Q. Is it correct that the Governor General repeatedly made
an application to resign, both in writing and verbally?

A. Yes, written applications for resignation I often worded
myself, and I know that he also applied verbally many times
to be permitted to resign, but that this was never approved.

DR. SEIDL: I have no more questions for the witness.

THE PRESIDENT: Do any other defendants' counsel wish to ask
any questions?

DR. SERVATIUS (Counsel for defendant Sauckel):


Q. Witness, is it correct that by far the largest number of
the Polish workers who came to Germany, came into the Reich
before April, 1942, that is, before Sauckel came into

A. I cannot make any definite statement about that, but I
know that the recruitment of labour produced ever fewer
results, and that the main quotas were probably delivered
during the first years.

Q. Were the labour quotas which had been demanded by the
Governor General reduced by Sauckel, in view of the fact
that so many Poles were already working in the Reich?

                                                  [Page 157]

A. I know of one such case. Sauckel's deputy, President
Struve, talked to me about it.

Q. Is it true that Himmler for his own purposes recruited
workers from the Polish area, without Sauckel's knowledge
and without adhering to the rulings which Sauckel had

A. I assume that that happened. Whenever I was told about
raids against workers, I tried to clear matters up. The
police always said "That is the labour administration," and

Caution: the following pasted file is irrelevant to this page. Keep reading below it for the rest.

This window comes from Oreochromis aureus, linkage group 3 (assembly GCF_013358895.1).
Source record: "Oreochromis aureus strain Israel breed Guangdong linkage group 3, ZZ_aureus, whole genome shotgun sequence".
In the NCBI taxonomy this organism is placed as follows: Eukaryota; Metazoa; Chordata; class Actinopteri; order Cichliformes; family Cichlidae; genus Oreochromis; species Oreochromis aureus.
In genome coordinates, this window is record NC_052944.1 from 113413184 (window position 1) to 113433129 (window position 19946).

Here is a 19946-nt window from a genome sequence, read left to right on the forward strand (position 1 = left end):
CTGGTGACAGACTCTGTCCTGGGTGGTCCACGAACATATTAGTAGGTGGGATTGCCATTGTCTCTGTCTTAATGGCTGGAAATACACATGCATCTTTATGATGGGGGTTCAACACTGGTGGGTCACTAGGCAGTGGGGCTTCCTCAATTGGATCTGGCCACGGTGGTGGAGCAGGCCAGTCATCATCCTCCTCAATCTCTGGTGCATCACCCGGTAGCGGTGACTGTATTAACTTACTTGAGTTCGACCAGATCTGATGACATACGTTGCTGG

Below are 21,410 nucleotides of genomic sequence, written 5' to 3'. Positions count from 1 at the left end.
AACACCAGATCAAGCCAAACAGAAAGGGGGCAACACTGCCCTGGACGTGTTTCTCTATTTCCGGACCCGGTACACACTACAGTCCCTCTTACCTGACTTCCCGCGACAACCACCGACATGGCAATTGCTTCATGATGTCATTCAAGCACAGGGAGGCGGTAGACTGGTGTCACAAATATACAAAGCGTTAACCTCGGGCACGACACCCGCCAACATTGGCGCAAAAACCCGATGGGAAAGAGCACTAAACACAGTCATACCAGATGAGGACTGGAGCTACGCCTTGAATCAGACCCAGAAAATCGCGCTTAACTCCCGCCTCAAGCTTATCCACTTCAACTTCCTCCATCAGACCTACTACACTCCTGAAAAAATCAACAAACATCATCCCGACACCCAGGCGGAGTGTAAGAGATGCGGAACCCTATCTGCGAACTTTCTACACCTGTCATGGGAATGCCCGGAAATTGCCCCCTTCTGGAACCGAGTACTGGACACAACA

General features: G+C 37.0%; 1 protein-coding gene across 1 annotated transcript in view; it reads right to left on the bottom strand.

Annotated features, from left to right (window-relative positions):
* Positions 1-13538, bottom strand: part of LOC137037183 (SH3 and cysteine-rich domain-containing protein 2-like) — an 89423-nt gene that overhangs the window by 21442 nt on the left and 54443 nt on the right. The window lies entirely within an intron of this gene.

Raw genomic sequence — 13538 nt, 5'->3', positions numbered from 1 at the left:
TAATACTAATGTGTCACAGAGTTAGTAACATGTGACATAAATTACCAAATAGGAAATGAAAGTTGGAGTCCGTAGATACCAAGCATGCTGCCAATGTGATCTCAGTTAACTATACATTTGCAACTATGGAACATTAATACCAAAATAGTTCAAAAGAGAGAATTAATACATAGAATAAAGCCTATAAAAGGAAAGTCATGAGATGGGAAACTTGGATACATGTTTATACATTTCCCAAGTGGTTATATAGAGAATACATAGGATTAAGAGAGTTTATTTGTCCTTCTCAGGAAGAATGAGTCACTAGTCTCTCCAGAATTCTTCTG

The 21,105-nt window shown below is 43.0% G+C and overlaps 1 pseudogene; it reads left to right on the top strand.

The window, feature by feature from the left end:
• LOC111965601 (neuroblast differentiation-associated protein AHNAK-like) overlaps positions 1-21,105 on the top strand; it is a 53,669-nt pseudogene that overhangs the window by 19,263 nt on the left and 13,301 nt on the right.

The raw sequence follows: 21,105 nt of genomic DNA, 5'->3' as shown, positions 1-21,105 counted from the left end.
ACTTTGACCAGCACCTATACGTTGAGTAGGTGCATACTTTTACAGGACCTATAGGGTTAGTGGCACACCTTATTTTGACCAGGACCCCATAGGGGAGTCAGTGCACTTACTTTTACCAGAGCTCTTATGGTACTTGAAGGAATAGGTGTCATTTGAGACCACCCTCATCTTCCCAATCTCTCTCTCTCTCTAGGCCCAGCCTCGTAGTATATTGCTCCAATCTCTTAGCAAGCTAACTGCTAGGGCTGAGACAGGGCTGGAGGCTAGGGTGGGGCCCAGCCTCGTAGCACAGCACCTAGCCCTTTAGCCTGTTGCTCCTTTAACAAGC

the labour administration said "That is the police. " But I
know that once on a visit to Warsaw Himmler was very annoyed
about the loafers standing on the street corners, and I
consider it quite possible that these manpower raids in
Warsaw, were carried out arbitrarily by the police, without
the participation of the labour administration.

Q. Do you know about Sauckel's directives in regard to the
carrying out of labour recruitment?

A. I have not seen them in detail and I don't remember them.
I know only that Sauckel stated, on the occasion of a visit
to Cracow, that he had not ordered the use of violence.

Q. Was that a speech of Sauckel's?

A. No, that was a conference.

Q. Do you recall an address which Sauckel made in Cracow to
the various offices?

A. He spoke as a Party speaker.

Q. Did he make any statements there about the treatment of

A. These statements were made in a conference which preceded
the visit to the Governor General.

Q. And what was the nature of his remarks?

A. My officials had told him that there had been
encroachments, and he answered that he had not ordered the
use of violence and denied that these events, the arrest of
people in cinemas or other places of assembly, had ever been
ordered or decreed by him.

Q. Do you know the structure of the labour administration in
the Government General?